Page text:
Ambrose met with Jamie the next day in a routine investigation, and found Jamie suspicious. Jamie’s story about what they were doing on Sonya’s road didn’t add up, and he was acting strangely, talking about how when Nick looked at him before he died, it was like he saw him for the first time. So Ambrose dug a little deeper into the wreck, and figured out that Nick didn’t die immediately on impact and Jamie didn’t call 911 right away, Jamie adjusted the radio after the crash, and Nick’s BlackBerry had been turned off and wiped clean of fingerprints. Jamie was clearly hiding something.
The final moments of the episode showed what happened in the crash. Nick and Jamie were driving toward Sonya’s house to do…something, and Jamie didn’t want to go. Nick was driving too fast, and Jamie pulled the emergency brake, causing the car to flip and crash. Nick went through the windshield and ripped his abdomen open, and he begged Jamie to call 911, but Jamie took his phone and shut it off. Nick watched him do this, and then quietly, cryptically, said “OK.”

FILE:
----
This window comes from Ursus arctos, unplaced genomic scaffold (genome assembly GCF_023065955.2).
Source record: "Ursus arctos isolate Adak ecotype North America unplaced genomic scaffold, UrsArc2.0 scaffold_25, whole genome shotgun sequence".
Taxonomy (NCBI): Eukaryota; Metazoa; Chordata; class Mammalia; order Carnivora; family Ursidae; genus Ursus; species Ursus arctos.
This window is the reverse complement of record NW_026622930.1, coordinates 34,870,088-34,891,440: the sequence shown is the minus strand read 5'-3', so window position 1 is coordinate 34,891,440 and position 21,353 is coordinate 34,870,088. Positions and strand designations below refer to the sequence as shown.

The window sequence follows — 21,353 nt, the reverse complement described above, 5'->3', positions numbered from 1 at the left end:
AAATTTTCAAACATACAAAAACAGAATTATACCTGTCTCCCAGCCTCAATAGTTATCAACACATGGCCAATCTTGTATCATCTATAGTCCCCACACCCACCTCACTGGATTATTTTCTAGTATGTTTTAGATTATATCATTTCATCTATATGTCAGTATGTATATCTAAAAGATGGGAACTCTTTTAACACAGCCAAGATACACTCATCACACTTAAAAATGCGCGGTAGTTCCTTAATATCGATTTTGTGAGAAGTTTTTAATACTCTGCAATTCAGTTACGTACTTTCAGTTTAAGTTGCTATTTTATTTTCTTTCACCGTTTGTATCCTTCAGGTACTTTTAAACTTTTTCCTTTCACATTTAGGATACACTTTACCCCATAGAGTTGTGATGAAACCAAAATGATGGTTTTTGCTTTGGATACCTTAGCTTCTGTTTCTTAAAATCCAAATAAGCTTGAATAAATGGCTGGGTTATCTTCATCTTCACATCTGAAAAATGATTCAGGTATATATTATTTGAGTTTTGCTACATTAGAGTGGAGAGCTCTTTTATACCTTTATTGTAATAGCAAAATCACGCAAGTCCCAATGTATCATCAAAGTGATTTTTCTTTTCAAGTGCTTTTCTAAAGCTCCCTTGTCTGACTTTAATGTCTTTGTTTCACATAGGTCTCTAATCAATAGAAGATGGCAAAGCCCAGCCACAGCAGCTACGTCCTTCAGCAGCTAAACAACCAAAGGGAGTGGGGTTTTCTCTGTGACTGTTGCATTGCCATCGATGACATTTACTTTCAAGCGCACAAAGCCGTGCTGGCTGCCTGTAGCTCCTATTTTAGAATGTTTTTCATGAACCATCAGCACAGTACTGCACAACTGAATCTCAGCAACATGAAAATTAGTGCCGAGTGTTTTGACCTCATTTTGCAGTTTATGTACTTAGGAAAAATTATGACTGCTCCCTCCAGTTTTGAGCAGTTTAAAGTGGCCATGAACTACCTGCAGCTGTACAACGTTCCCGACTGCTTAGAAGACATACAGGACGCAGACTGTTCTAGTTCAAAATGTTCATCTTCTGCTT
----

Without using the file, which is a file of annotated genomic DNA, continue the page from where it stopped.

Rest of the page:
Jamie didn’t intentionally kill Nick, but his actions amount to murder. The reason why Jamie let Nick die is the biggest question posed after The Sinner‘s premiere, but it’s far from the only one. In fact, there are nothing but questions, and so TV Guide got on the phone with executive producer and showrunner Derek Simonds to try to shed some light on some of them.
A theme in the first two seasons of The Sinner was how trauma can sort of warp people’s perceptions and compel otherwise good people to do bad things. Without getting too spoilery, will that be true this season as well?